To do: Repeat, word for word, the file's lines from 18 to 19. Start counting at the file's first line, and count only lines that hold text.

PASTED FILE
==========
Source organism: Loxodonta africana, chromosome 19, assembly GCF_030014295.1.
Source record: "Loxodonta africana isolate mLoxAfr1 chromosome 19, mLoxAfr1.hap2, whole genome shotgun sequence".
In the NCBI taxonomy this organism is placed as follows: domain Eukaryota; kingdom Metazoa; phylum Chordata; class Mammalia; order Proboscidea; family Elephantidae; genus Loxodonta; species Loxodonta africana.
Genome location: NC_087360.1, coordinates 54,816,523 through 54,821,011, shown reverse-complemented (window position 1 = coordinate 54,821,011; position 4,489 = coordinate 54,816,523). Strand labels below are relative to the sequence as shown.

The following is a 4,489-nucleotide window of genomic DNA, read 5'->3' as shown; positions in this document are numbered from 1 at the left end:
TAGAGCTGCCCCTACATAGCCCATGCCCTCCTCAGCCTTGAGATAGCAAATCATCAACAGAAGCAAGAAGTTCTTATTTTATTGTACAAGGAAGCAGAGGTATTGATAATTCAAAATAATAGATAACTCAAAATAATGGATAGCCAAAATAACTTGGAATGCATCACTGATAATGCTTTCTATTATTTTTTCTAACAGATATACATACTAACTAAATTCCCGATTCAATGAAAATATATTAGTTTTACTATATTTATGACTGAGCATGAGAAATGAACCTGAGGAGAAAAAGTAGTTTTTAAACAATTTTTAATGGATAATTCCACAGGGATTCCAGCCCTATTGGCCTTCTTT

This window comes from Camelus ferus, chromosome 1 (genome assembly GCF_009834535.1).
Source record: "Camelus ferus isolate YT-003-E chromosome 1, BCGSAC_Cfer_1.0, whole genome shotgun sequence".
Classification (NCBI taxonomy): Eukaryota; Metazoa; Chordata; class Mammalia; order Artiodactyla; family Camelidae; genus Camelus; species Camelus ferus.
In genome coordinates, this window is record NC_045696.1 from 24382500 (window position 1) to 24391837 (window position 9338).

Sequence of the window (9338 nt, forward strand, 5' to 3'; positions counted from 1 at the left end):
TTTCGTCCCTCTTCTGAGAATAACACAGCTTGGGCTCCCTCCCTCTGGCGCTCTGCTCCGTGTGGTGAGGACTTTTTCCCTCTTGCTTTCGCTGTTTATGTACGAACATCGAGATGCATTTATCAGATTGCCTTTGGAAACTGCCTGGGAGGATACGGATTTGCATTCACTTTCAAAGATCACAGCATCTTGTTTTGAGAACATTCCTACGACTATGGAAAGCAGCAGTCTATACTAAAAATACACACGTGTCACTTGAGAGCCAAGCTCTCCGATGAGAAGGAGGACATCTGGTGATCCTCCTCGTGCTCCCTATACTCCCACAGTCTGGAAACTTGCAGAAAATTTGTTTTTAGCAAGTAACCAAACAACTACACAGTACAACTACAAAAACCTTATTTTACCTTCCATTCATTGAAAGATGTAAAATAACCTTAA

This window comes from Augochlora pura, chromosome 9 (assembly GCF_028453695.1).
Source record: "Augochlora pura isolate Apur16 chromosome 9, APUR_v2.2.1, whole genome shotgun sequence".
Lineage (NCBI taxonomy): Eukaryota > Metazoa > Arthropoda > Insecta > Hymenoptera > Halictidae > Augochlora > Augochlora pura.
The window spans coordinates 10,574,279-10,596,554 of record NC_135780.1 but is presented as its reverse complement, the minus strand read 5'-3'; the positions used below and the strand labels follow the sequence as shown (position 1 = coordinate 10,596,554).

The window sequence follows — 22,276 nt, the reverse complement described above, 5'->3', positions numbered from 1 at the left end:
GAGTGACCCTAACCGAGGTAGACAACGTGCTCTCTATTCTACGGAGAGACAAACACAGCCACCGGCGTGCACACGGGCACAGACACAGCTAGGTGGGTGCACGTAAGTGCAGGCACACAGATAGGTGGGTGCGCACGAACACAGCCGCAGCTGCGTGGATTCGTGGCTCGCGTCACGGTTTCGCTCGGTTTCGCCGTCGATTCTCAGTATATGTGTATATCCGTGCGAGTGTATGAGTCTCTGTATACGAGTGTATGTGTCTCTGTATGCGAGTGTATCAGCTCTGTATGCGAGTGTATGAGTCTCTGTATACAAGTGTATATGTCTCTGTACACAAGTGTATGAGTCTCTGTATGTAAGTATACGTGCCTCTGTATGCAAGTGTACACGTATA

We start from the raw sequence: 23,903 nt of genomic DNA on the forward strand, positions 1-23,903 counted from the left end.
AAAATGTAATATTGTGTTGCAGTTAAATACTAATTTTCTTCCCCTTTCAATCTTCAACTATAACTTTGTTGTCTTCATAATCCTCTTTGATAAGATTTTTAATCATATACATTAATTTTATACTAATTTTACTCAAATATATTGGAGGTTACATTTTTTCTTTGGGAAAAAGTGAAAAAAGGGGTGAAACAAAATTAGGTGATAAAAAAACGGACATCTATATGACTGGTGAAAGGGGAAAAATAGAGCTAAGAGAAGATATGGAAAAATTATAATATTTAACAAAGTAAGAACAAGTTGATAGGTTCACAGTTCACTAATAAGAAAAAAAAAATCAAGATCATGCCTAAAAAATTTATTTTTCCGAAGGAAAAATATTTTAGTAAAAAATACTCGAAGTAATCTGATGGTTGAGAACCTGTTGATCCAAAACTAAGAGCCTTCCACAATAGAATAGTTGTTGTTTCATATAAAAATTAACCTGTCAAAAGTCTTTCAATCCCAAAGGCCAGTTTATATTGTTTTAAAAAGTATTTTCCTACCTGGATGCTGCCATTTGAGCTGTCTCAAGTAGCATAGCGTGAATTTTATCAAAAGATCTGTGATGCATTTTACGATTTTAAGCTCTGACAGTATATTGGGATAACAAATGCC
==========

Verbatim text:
GAGTGACCCTAACCGAGGTAGACAACGTGCTCTCTATTCTACGGAGAGACAAACACAGCCACCGGCGTGCACACGGGCACAGACACAGCTAGGTGGGTGCACGTAAGTGCAGGCACACAGATAGGTGGGTGCGCACGAACACAGCCGCAGCTGCGTGGATTCGTGGCTCGCGTCACGGTTTCGCTCGGTTTCGCCGTCGATTCTCAGTATATGTGTATATCCGTGCGAGTGTATGAGTCTCTGTATACGAGTGTATGTGTCTCTGTATGCGAGTGTATCAGCTCTGTATGCGAGTGTATGAGTCTCTGTATACAAGTGTATATGTCTCTGTACACAAGTGTATGAGTCTCTGTATGTAAGTATACGTGCCTCTGTATGCAAGTGTACACGTATA

We start from the raw sequence: 23,903 nt of genomic DNA on the forward strand, positions 1-23,903 counted from the left end.